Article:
In past PRA analyses, FTC staff has estimated the Rule applies to 1,121,153 alternative fuel vehicles, which mostly include flex-fuel vehicles. The staff estimated a two-minute average time to comply with the posting requirements for each of the approximately 1,121,153 new and used AFVs manufactured each year, for a total of 37,371 hours. The staff also estimated that the Rule's vehicle labeling requirements apply to an estimated 1,121,153 new and used AFVs each year at 38 cents (per industry sources) for each label, the annual AFV labeling cost is estimated to be $426,038 ($0.38 × 1,121,153). The Commission believes that the proposed rule would eliminate the Rule's burden for all these vehicles. Accordingly, FTC staff is submitting a related clearance request to OMB to adjust these previously submitted burden totals.
The Commission invites comments on: (1) Whether the proposed modifications to the current labeling requirements are necessary and/or will be practically useful; (2) the accuracy of the associated burden estimates; (3) how to improve the quality, utility, and clarity of the labels; and (4) how to minimize further the burden of the collections of information.
Your responses to the points above additionally should be sent to OMB. If sent by U.S. mail, they should be addressed to Office of Information and Regulatory Affairs, Office of Management and Budget, Attention: Desk Officer for the Federal Trade Commission, New Executive Office Building, Docket Library, Room 10102, 725 17th Street NW., Washington, DC 20503. Comments sent to OMB by U.S. postal mail, however, are subject to delays due to heightened security precautions. Thus, comments should instead be sent by facsimile to (202) 395-5167.
IV. Regulatory Flexibility Act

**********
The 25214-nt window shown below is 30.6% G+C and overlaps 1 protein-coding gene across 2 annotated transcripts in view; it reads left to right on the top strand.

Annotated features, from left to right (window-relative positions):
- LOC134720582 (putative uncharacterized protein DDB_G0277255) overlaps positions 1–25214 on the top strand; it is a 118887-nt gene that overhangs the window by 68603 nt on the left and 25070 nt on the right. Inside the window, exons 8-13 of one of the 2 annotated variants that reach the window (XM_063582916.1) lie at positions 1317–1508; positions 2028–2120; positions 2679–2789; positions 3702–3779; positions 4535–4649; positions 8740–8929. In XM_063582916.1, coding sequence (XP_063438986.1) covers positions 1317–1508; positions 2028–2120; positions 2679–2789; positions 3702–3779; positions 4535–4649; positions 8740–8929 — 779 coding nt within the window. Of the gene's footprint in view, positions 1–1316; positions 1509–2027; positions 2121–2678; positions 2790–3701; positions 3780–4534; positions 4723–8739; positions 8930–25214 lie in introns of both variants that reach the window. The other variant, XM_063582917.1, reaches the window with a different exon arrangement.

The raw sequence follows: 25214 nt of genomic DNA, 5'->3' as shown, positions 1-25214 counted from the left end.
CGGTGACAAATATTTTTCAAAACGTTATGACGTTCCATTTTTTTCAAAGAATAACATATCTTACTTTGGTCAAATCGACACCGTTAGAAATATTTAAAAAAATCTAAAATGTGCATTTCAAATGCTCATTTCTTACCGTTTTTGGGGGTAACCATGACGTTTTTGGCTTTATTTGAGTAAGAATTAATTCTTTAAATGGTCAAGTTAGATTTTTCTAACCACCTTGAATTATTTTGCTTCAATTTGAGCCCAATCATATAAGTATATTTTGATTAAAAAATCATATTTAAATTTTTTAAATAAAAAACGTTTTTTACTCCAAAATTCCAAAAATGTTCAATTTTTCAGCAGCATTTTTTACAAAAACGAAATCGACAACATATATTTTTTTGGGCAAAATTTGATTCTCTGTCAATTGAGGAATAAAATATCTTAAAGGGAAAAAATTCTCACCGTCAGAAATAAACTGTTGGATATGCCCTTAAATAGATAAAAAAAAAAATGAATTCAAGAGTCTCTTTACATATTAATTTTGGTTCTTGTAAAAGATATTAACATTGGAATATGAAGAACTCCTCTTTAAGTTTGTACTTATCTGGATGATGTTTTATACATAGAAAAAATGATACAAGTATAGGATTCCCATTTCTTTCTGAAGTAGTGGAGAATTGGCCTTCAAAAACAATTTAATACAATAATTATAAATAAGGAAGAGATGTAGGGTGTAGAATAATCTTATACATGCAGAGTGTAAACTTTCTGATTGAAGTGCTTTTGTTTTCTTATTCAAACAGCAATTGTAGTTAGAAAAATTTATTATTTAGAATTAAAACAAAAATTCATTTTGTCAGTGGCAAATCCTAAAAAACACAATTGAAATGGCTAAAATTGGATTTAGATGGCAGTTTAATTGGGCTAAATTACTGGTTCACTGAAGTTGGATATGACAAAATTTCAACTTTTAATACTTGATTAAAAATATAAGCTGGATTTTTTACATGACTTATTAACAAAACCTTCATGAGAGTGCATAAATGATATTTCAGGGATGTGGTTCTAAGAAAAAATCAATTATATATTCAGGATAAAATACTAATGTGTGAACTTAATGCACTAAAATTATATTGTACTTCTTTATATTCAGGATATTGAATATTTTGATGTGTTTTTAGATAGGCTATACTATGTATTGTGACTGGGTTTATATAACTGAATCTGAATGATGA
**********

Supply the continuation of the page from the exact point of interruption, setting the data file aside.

The Regulatory Flexibility Act (RFA), 5 U.S.C. 601-612, requires that the Commission provide an Initial Regulatory Flexibility Analysis (IRFA) with a Proposed Rule and a Final Regulatory Flexibility Analysis (FRFA), with the final Rule, if any, unless the Commission certifies that the Rule will not have a significant economic impact on a substantial number of small entities.
The Commission does not anticipate that the Proposed Rule will have a significant economic impact on a substantial number of small entities. The Commission recognizes that some affected entities may qualify as small businesses under the relevant thresholds. Because the Proposed Rule would reduce burdens, however, the Commission does not expect that the economic impact of the Rule will be significant.
Accordingly, this document serves as notice to the Small Business Administration of the FTC's certification of no effect. To ensure the accuracy of this certification, however, the Commission requests comment on whether the Proposed Rule will have a significant impact on a substantial number of small entities, including specific information on the number of entities that would be covered by the Proposed Rule, the number of these companies that are “small entities,” and the average annual burden for each entity. Although the Commission certifies under the RFA that the Rule proposed in this Notice would not, if promulgated, have a significant impact on a substantial number of small entities, the Commission has determined, nonetheless, that it is appropriate to publish an IRFA in order to inquire into the impact of the Proposed Rule on small entities. Therefore, the Commission has prepared the following analysis: